In To Kill a Mockingbird, what techniques does Harper Lee used to portray society in the following passage: There’s four kinds of folks in the world. There’s the ordinary kind like us and...
In To Kill a Mockingbird, what techniques does Harper Lee used to portray society in the following passage:
There’s four kinds of folks in the world. There’s the ordinary kind like us and the neighbors, there’s the kind like the Cunninghams out in the woods, the kinds like the Ewells down at the dump, and the Negroes.
In Chapter 23 of To Kill a Mockingbird, one of the techniques author Harper Lee uses in Jem's speech to Scout about the different "kinds of folks in the world" is parallelism to emphasize the fact that society has sadly viewed the world through class distinctions all throughout history.
Parallelism happens when an author creates sentences containing similarities in grammar and length. There are many different types of parallelism, including one we call tricolon parallelism. The root word tri- means three, so tricolon parallelism happens when we simply have three parallel structures. We can see Lee's three parallel structures in the following:
(1) There's the ordinary kind like us and the neighbors,
(2) ... there's the kind like the Cunninghams out in the woods,
(3) ... there's the kind like the Ewells down at the dump ...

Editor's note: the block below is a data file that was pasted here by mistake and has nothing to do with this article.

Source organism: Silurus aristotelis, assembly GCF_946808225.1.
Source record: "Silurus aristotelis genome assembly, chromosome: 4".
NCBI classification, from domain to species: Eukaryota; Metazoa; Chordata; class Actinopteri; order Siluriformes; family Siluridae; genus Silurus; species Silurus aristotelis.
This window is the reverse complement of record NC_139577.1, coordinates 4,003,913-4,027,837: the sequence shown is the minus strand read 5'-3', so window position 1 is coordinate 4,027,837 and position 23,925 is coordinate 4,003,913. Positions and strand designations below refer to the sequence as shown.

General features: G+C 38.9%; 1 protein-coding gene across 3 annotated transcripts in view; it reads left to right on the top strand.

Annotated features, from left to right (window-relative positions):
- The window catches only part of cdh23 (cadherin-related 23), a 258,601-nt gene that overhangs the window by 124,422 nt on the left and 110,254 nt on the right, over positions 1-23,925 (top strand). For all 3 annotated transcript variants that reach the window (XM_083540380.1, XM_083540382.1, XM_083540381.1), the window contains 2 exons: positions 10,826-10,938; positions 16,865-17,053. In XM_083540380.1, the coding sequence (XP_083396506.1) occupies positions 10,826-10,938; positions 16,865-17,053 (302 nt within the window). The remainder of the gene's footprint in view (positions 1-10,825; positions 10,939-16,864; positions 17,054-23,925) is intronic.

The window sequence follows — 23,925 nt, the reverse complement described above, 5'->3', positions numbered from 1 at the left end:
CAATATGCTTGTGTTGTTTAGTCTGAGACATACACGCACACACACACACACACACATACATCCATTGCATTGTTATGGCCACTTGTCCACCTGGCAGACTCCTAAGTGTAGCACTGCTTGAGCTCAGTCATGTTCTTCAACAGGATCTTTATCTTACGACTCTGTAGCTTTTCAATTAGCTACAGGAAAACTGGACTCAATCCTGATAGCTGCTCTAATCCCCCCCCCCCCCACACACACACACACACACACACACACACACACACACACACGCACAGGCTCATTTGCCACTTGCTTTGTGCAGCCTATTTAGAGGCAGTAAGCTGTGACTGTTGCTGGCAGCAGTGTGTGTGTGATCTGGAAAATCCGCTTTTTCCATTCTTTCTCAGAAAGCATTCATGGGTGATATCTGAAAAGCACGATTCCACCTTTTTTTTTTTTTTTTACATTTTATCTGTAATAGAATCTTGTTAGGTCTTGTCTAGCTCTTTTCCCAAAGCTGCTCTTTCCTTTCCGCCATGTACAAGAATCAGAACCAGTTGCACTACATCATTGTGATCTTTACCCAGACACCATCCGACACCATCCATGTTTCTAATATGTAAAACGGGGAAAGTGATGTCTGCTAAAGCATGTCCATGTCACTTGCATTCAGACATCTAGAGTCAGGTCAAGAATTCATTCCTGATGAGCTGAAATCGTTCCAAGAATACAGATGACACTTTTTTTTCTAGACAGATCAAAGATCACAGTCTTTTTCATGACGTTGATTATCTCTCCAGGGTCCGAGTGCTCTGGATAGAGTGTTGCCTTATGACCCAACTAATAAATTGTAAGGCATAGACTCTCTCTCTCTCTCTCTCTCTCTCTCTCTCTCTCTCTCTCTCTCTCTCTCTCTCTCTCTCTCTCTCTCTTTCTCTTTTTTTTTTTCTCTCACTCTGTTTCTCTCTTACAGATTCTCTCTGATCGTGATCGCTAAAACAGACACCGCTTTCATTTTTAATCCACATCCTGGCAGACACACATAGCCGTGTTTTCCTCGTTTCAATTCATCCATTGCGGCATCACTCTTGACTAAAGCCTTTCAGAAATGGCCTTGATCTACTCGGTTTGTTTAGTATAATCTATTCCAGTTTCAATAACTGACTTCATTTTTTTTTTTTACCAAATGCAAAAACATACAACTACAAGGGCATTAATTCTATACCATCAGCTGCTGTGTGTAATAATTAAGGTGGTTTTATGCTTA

All three of these clauses begin with the phrase "there's the kind like"; all three also end with references to people, often a name, and a location. Since all three begin and end with the same things, we see that all three of these lines are perfectly parallel and create a perfect example of tricolon parallelism.
What's also interesting about this parallel structure is organization. Jem moves from their own neighborhood to the woods and finally to the dump to show his understanding that people become more and more dehumanized the farther he moves in his argument, reflecting an understanding and prejudice that has sadly been influenced by society around him. He and his neighbors, being middle class or even upper-middle class in the context of Maycomb, are the most educated and therefore the most human; the people who live out in the woods, while they might be decent, are less educated and therefore less human; those who live in the dump are the least educated of all and therefore the least human of all.
What's also interesting in this speech is exactly where Lee decided to end the parallelism. Lee's final phrase, "and the Negroes," isn't parallel at all with the previous clauses. Jem's lack of parallelism in his final argument serves to make the Negroes stand out from the rest of his breakdown of society, which is similar to saying that the Negroes are not part of society at all. So, while those who live in the dump are the least educated and therefore the least human of all, Jem, due to prejudicial influences, does not equate the Negroes at all with part of humanity.